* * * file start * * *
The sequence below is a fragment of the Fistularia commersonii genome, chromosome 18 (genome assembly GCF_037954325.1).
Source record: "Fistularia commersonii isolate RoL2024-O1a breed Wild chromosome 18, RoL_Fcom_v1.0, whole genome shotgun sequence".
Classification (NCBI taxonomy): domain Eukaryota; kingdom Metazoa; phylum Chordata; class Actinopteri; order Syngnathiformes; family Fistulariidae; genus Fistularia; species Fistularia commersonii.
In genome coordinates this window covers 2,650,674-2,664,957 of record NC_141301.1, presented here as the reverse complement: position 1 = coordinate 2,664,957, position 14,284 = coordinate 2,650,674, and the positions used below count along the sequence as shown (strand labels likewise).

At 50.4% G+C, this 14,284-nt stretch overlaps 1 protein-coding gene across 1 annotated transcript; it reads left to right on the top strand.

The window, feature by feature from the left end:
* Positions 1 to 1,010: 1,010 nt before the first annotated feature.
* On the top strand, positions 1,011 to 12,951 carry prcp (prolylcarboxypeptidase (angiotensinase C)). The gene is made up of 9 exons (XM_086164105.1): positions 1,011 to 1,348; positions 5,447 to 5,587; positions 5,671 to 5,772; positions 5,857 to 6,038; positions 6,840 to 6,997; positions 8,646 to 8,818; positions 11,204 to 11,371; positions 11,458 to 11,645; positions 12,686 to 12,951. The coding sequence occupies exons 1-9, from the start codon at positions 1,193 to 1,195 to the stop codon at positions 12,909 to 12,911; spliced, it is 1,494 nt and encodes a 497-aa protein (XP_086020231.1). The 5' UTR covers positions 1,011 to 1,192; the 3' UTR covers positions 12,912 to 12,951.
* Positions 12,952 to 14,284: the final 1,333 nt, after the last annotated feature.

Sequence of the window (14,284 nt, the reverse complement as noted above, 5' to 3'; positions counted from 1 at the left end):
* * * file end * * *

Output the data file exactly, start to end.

The sequence below is a fragment of the Fistularia commersonii genome, chromosome 18 (genome assembly GCF_037954325.1).
Source record: "Fistularia commersonii isolate RoL2024-O1a breed Wild chromosome 18, RoL_Fcom_v1.0, whole genome shotgun sequence".
Classification (NCBI taxonomy): domain Eukaryota; kingdom Metazoa; phylum Chordata; class Actinopteri; order Syngnathiformes; family Fistulariidae; genus Fistularia; species Fistularia commersonii.
In genome coordinates this window covers 2,650,674-2,664,957 of record NC_141301.1, presented here as the reverse complement: position 1 = coordinate 2,664,957, position 14,284 = coordinate 2,650,674, and the positions used below count along the sequence as shown (strand labels likewise).

At 50.4% G+C, this 14,284-nt stretch overlaps 1 protein-coding gene across 1 annotated transcript; it reads left to right on the top strand.

The window, feature by feature from the left end:
* Positions 1 to 1,010: 1,010 nt before the first annotated feature.
* On the top strand, positions 1,011 to 12,951 carry prcp (prolylcarboxypeptidase (angiotensinase C)). The gene is made up of 9 exons (XM_086164105.1): positions 1,011 to 1,348; positions 5,447 to 5,587; positions 5,671 to 5,772; positions 5,857 to 6,038; positions 6,840 to 6,997; positions 8,646 to 8,818; positions 11,204 to 11,371; positions 11,458 to 11,645; positions 12,686 to 12,951. The coding sequence occupies exons 1-9, from the start codon at positions 1,193 to 1,195 to the stop codon at positions 12,909 to 12,911; spliced, it is 1,494 nt and encodes a 497-aa protein (XP_086020231.1). The 5' UTR covers positions 1,011 to 1,192; the 3' UTR covers positions 12,912 to 12,951.
* Positions 12,952 to 14,284: the final 1,333 nt, after the last annotated feature.

Sequence of the window (14,284 nt, the reverse complement as noted above, 5' to 3'; positions counted from 1 at the left end):